SAN FRANCISCO (Reuters) - Far from going ‘old school’ on the celebration stylings of Carolina Panthers quarter Cam Newton, former Super Bowl signal callers Phil Simms and Boomer Esiason said they wish they could have had such gridiron fun.
Simms, who had one of the great performances by a Super Bowl quarterback when he completed 22 of 25 passes in leading the New York Giants to a 39–20 1986 title win over Denver, said even his old coach Bill Parcells would overlook the on-field histrionics.
“Let’s say I was as talented as Cam Newton, and I was running and throwing touchdowns and doing everything he does. Bill would go: ‘Atta way, son. Keep it goin’,” said Simms, the analyst for CBS Sports’ TV coverage of Super Bowl 50.
Esiason, who led the Cincinnati Bengals into the Super Bowl two years later, said Newton, who faces the top-ranked defense of the Denver Broncos in the NFL title game this Sunday, had the charisma you want in a quarterback.
“There’s something about his personality that lights up a room,” said Esiason, also an analyst for CBS Sports.
Despite criticism in some quarters over his antics on the field, Newton insisted he would continue to be himself and demonstrated that when he arrived in California with the team wearing zebra striped pants under a black leather hoodie.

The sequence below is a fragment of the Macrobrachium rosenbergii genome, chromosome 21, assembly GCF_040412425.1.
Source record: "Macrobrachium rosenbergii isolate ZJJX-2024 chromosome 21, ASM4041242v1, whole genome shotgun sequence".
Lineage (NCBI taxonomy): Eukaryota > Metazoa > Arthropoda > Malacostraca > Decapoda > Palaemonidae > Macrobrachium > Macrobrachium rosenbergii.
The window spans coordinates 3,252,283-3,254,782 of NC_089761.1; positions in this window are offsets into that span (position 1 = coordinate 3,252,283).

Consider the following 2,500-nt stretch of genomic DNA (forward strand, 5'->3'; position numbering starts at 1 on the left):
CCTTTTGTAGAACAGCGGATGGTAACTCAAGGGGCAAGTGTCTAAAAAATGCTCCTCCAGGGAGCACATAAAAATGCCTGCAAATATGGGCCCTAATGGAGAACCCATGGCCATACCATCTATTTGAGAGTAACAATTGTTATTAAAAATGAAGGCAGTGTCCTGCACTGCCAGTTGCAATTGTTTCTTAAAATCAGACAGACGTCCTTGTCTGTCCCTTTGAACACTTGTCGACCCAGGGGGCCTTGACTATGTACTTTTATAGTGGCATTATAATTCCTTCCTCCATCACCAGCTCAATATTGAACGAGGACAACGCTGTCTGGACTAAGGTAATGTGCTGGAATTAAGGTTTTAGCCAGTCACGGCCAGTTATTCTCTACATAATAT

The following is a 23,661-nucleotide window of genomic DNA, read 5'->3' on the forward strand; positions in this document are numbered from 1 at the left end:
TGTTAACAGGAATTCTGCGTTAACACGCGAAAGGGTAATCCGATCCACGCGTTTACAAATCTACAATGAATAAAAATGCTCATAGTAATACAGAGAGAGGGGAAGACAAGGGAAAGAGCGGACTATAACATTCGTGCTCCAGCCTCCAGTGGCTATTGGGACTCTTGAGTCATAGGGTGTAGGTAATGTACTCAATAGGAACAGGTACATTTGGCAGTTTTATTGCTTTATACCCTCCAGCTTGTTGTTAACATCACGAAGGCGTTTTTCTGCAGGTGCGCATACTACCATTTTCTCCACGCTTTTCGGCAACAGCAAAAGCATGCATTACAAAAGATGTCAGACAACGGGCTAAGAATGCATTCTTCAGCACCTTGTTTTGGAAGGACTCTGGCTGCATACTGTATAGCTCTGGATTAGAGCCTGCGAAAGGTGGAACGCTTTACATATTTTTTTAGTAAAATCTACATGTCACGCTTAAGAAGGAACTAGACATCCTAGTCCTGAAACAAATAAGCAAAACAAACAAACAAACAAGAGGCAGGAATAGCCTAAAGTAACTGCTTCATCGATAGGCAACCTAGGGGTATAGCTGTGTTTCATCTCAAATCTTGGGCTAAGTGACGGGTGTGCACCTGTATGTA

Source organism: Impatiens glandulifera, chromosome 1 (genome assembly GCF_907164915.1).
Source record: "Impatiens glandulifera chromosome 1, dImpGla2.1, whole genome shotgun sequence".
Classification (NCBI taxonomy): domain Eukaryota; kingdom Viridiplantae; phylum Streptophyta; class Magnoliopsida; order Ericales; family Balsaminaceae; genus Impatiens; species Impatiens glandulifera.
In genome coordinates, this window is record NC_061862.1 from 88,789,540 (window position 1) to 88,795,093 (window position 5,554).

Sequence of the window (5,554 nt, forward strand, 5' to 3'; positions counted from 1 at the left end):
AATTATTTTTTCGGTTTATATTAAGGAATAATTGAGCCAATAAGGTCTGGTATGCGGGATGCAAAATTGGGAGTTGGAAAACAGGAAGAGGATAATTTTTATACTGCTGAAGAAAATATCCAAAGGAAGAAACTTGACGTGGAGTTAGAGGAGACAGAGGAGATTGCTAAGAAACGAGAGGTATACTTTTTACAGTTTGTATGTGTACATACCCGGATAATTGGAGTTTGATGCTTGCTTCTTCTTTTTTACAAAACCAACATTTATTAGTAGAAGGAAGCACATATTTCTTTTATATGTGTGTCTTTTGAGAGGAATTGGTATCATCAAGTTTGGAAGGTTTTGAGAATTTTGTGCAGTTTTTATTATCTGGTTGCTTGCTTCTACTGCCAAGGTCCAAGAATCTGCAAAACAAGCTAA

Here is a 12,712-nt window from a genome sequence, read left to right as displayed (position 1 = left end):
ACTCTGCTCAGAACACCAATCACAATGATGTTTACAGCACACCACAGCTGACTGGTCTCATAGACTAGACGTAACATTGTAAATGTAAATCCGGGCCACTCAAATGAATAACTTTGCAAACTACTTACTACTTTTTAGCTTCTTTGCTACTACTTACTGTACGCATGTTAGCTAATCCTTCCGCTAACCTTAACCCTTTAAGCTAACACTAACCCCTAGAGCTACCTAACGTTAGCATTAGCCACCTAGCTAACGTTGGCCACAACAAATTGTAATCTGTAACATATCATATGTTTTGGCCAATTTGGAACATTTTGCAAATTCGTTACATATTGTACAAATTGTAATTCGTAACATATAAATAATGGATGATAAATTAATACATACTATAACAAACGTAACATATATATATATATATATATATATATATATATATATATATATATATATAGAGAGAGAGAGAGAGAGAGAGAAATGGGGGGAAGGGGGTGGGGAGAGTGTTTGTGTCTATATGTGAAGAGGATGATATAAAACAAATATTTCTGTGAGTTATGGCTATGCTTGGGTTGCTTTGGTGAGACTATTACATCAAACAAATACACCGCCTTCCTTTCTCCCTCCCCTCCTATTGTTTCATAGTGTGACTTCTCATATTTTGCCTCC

“I would say that of all the quarterbacks that are in the room, he comes walking in with those Versace pants on and that smile. You know he’s here,” Esiason told reporters. “And that’s great. That’s what you want at that position.”
Simms said it was no wonder Newton was having so much fun on the field.
“I would have fun too if I was the best player out there. It’s a struggle for almost everybody on the field,” said Simms.
“Guys like Cam Newton, the Michael Jordans, of course they enjoy what they do because they’re the best. Their talent is overwhelming. So why not?”
Esiason echoed the sentiments.
“It’s a different way of doing things,” Esiason acknowledged, comparing the enthusiastic Newton’s antics to old school traditions of gridiron comportment.
“But first of all, we couldn’t do what he does. We don’t run with our head down and run over linemen and linebackers and safeties.
“I would imagine if I was one of those players running one of those guys over, I would get up and be doing all that stuff.”
Added Esiason: “Here we have a young kid, who’s living a dream — the great personality, the great looking kid, the great athlete, and he’s having fun. I have no problem with any of it.”
Editing by Andrew Both